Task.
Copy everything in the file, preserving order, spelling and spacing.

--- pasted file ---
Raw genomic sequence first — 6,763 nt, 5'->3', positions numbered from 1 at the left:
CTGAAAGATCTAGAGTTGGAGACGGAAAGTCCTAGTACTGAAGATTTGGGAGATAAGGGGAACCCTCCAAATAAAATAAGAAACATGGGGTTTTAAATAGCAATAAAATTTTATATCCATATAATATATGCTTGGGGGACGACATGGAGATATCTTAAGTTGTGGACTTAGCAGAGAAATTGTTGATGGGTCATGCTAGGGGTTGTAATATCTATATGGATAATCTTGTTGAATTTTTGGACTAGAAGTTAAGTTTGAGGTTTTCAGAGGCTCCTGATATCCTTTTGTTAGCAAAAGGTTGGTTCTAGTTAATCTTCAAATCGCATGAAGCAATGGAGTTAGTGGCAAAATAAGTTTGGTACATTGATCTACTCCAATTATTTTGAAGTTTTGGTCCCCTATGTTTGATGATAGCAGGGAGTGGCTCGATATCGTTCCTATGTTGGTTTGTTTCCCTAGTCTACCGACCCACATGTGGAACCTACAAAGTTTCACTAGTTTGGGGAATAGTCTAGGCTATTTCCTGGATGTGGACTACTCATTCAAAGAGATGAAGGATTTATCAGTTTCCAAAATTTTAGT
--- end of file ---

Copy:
Raw genomic sequence first — 6,763 nt, 5'->3', positions numbered from 1 at the left:
CTGAAAGATCTAGAGTTGGAGACGGAAAGTCCTAGTACTGAAGATTTGGGAGATAAGGGGAACCCTCCAAATAAAATAAGAAACATGGGGTTTTAAATAGCAATAAAATTTTATATCCATATAATATATGCTTGGGGGACGACATGGAGATATCTTAAGTTGTGGACTTAGCAGAGAAATTGTTGATGGGTCATGCTAGGGGTTGTAATATCTATATGGATAATCTTGTTGAATTTTTGGACTAGAAGTTAAGTTTGAGGTTTTCAGAGGCTCCTGATATCCTTTTGTTAGCAAAAGGTTGGTTCTAGTTAATCTTCAAATCGCATGAAGCAATGGAGTTAGTGGCAAAATAAGTTTGGTACATTGATCTACTCCAATTATTTTGAAGTTTTGGTCCCCTATGTTTGATGATAGCAGGGAGTGGCTCGATATCGTTCCTATGTTGGTTTGTTTCCCTAGTCTACCGACCCACATGTGGAACCTACAAAGTTTCACTAGTTTGGGGAATAGTCTAGGCTATTTCCTGGATGTGGACTACTCATTCAAAGAGATGAAGGATTTATCAGTTTCCAAAATTTTAGT